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Towards a best practice for the use of active non-contact surface scanning to record human skeletal remains from archaeological contexts

Towards a best practice for the use of active non-contact surface scanning to record human skeletal remains from archaeological contexts
Towards a best practice for the use of active non-contact surface scanning to record human skeletal remains from archaeological contexts
Active surface scanners emit light or a laser stripe to record the exterior surface of an object or landscape, providing results in three dimensions. The use of active surface scanners to record anthropological and archaeological contexts has increased within the last few years, creating a number of sub-contexts within these disciplines, and allowing a further development of certain applications, such as quantitative analysis, the use of replicas in education and museums, and the creation of digital databases archived in institutions. However with guidance, this paper aims to assess the advantages and disadvantages of active surface scanning and the potential for research with regards to the recording and analysis of human skeletal remains. The key advantages and uses identified include: quantitative digitisation, geometric morphometric studies, conservation, preservation, documentation, and reconstruction. However, surface scanning also has some limitations, including: cost, technological expertise, the need for a power source, computing requirements, and data size. Overall, the application of active surface scanning technology to archaeological skeletal remains will provide a vital digital archive that will serve to preserve the integrity of this fragile and finite resource for future generations. This is particularly important within the current developer-funded environment in which many skeletal collections, including those yielding unique or unusual pathological or morphological features, are re-buried, with only very limited time for analysis.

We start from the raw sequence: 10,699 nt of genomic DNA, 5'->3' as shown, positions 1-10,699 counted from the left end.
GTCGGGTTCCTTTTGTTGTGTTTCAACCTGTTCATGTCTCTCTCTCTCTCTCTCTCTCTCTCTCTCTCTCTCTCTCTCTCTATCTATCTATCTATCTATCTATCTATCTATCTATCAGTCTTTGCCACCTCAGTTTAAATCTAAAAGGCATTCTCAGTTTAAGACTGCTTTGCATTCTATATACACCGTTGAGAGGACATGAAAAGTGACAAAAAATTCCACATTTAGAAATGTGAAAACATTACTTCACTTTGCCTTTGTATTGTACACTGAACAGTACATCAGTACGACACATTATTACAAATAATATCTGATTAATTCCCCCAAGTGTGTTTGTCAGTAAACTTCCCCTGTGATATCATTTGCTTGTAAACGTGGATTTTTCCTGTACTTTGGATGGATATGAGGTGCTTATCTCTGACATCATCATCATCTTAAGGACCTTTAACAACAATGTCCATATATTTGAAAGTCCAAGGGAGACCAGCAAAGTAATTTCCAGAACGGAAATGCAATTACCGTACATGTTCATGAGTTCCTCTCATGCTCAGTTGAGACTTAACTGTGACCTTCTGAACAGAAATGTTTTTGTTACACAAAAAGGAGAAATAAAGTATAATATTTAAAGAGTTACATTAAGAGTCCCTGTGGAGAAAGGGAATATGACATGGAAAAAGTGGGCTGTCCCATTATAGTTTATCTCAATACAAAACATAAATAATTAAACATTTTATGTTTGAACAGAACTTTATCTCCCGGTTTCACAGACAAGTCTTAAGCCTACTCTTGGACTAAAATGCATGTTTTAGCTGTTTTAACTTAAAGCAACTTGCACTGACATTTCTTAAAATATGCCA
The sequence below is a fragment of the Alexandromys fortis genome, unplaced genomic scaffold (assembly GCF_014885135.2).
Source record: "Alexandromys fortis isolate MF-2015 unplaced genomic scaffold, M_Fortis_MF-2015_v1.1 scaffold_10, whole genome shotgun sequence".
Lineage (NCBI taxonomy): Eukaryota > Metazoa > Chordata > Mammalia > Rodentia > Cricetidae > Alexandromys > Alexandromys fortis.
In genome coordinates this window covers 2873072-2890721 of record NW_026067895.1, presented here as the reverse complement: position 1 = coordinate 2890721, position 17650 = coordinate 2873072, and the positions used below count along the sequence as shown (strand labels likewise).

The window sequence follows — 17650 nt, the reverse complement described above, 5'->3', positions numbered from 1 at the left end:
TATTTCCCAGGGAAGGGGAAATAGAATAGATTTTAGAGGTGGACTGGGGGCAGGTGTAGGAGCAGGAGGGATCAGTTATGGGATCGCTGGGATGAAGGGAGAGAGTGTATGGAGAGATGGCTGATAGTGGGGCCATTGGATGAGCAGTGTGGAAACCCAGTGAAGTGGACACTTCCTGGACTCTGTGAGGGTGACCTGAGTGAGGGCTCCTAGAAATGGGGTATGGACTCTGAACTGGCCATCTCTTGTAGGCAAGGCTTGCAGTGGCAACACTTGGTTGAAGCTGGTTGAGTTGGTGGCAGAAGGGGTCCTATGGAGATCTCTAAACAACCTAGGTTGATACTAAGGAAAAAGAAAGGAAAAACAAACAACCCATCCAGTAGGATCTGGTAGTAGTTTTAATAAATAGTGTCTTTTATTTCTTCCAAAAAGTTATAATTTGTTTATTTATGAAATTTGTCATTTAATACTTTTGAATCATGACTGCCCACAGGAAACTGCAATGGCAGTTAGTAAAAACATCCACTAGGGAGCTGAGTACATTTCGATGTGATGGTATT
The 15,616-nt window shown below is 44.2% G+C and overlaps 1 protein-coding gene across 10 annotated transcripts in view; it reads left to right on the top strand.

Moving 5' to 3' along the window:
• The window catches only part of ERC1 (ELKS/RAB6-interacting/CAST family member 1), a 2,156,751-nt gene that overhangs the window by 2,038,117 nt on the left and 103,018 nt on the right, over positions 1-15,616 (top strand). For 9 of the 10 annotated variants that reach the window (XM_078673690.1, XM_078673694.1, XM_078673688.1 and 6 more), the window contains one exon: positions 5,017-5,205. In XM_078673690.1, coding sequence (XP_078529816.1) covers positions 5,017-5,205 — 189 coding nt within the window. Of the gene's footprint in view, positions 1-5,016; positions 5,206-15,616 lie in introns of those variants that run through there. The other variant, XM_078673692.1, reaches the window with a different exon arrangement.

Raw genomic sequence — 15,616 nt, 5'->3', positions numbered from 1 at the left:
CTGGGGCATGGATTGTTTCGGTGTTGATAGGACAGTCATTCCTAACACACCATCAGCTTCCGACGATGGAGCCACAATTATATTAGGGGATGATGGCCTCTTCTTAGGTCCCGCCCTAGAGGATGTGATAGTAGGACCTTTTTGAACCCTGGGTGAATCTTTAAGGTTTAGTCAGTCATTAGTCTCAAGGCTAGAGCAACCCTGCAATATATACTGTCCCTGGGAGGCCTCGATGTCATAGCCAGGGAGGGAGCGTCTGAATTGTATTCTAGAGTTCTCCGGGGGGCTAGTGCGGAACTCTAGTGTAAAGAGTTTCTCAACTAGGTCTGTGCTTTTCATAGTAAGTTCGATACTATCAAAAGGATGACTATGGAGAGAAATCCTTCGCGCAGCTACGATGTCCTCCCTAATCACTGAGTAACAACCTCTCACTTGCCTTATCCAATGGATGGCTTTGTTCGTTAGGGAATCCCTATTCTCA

1047-482X
650–661
Errickson, D.
2f8ed50b-c9ac-45c4-afde-da74d40880f3
Grueso, I.
2b7f8b1d-4607-4a20-bbb8-4591271204b1
Griffith, S. J.
ddad652e-7fc2-46de-9361-4729b14c5701
Setchell, J.M.
f7269974-5915-4bdd-9117-fe04e9ccd625
Thompson, T.J.U.
8b1a3243-3f5c-4460-8e1d-7af2bc447308
Thompson, C.E.L.
2a304aa6-761e-4d99-b227-cedb67129bfb
Gowland, R.L.
42a017cd-908d-400b-87ed-a91f1f56e251
Errickson, D.
2f8ed50b-c9ac-45c4-afde-da74d40880f3
Grueso, I.
2b7f8b1d-4607-4a20-bbb8-4591271204b1
Griffith, S. J.
ddad652e-7fc2-46de-9361-4729b14c5701
Setchell, J.M.
f7269974-5915-4bdd-9117-fe04e9ccd625
Thompson, T.J.U.
8b1a3243-3f5c-4460-8e1d-7af2bc447308
Thompson, C.E.L.
2a304aa6-761e-4d99-b227-cedb67129bfb
Gowland, R.L.
42a017cd-908d-400b-87ed-a91f1f56e251

Errickson, D., Grueso, I., Griffith, S. J., Setchell, J.M., Thompson, T.J.U., Thompson, C.E.L. and Gowland, R.L. (2017) Towards a best practice for the use of active non-contact surface scanning to record human skeletal remains from archaeological contexts. International Journal of Osteoarchaeology, 27 (4), 650–661. (doi:10.1002/oa.2587).